Moonbreaker preview - A tabletop RPG artist’s dream

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Following its reveal during Gamescom Opening Night Live, I got the chance to play the latest game from Unknown Worlds (the Subnautica developers), Moonbreaker. During my 30 minutes with the game, I ran through the tutorial, played a match against one of the developers, and took a look at some of the game’s cool additional features.

To be honest, tabletop, turn-based RPGs are completely out of my wheelhouse. I can count on one hand the number I’ve played, so Moonbreaker was a foreign language to me. The gameplay, which sees you use various skills and varied characters in a battle against another player, is fun. Using positioning well to get the upper hand or timing defensive tactics correctly to limit the damage your opponent can do is satisfying.


Moonbreaker allows free movement for your units around the beautiful arenas and is made complex with a variety of skills, such as shields and the ability to call a rain of fire from above. There are certainly similarities with Hearthstone and other card games in how you create your squads or plan out attacks. However, it's a feature away from the tabletop itself that really stood out.

Moonbreaker’s painting feature is intuitive

All of the characters, which are tabletop figures, have been painted from scratch by professional artists using Moonbreaker’s in-game painting tool. It allows you to make any of the game’s 50 units your own using traditional painting styles, but “with a few added digital benefits, like an undo button,” as Unknown Worlds say in the reveal of the game. It’s all really intuitive. Rotating the figures feels natural, staying accurate with your painting is simple, and colour switching possible on the fly.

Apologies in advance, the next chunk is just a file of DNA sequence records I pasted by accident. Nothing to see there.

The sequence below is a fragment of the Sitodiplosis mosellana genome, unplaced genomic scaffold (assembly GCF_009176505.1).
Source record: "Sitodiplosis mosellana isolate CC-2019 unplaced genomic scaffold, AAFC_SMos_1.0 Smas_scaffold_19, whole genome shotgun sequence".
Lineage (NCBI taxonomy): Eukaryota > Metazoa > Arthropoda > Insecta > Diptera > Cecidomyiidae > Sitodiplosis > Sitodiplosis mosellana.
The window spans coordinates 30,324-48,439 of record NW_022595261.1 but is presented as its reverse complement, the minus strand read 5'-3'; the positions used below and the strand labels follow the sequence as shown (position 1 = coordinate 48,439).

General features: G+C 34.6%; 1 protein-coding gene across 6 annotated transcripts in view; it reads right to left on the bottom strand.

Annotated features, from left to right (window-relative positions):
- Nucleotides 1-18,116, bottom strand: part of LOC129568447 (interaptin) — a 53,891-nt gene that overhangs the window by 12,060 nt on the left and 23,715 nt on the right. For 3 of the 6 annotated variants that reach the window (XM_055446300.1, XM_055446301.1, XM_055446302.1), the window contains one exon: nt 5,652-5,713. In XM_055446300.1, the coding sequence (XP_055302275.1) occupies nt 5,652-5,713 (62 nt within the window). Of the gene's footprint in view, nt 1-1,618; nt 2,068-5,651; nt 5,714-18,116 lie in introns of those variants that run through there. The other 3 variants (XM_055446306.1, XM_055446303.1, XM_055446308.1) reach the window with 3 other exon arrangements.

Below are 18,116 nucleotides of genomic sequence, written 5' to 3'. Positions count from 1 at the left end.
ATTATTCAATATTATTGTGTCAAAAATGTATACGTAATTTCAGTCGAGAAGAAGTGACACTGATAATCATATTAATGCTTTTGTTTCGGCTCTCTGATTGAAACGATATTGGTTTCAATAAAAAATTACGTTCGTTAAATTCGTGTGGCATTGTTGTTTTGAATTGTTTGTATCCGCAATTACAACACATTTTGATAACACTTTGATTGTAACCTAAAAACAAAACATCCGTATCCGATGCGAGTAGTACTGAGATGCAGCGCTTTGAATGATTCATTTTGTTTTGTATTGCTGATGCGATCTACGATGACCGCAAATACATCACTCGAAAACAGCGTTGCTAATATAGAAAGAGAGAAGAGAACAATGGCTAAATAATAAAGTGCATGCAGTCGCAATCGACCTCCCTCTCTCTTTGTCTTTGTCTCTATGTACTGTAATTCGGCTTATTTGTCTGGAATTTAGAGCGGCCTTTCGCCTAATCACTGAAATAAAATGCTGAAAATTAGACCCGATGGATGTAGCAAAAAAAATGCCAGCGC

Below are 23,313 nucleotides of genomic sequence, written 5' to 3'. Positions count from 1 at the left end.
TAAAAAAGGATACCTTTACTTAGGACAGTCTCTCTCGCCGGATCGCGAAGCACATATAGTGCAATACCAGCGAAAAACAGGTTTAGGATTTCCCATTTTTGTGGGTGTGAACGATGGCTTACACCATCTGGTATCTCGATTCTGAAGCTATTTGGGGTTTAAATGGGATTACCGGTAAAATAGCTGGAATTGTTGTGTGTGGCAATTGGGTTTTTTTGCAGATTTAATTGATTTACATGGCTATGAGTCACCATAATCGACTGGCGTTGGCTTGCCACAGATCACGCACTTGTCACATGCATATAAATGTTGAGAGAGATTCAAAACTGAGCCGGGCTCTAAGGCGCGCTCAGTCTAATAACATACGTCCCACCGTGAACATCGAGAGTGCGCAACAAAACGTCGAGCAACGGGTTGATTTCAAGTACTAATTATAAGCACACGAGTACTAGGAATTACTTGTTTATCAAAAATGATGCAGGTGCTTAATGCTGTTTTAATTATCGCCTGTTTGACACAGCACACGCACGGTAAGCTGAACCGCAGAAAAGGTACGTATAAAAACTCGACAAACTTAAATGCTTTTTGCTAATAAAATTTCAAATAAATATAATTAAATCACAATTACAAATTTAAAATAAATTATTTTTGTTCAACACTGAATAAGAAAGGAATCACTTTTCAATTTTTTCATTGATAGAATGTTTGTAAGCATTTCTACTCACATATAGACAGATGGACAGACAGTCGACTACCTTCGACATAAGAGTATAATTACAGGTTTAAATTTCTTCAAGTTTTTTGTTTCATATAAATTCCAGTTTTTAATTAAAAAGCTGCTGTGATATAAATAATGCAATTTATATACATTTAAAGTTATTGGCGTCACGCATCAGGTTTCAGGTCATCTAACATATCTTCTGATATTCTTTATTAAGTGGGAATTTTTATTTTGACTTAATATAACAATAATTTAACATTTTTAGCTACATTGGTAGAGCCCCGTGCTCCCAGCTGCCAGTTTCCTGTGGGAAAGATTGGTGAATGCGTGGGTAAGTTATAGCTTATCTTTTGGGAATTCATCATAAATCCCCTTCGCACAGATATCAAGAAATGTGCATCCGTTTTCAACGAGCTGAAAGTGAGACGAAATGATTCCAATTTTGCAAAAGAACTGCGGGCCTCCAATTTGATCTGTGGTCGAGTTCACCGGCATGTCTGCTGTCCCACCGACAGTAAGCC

You’re also not limited to Moonbreaker’s default colours. Using a mixing tool, you can mix any colours together to create exactly the shade you think will be perfect for the figure you’re painting, and then save it for use sometime in the future.

There are metallic colours, matte colours, and everything in between for you to play around with and create the perfect collection of unique characters that you can combine to make a crew that fits your style. This is alongside the ability to add “a customized banner, making every aspect tailored to your preference.”

The combination of intuitive tools and loads of colour options makes for a feature that I can see players sinking countless hours into.

You could spend countless hours with it

Even as someone without any tabletop RPG experience, either in physical or digital form, this feature makes Moonbreaker really interesting. It’ll be fascinating to see how the artists out there iterate on the already wonderful character designs. They won’t be limited in what they can create, with just as many tools at their disposal as the creators of the canonical characters. I’m sure Unknown Worlds will continue to add new characters too, adding to what those invested in the painting tool can create.


I’d like to see more of the actual gameplay to get a better idea of how matches play out from start to finish, but playing with your own uniquely created characters will add an additional dimension. This is the aspect that makes physical tabletop RPGs special, and Moonbreaker wants to celebrate it, with Unknown Worlds taking out the time-sink aspect and the possibility of making mistakes.

If you’re a tabletop RPG fan with an artistic side, Moonbreaker will be more exciting than any of the competition.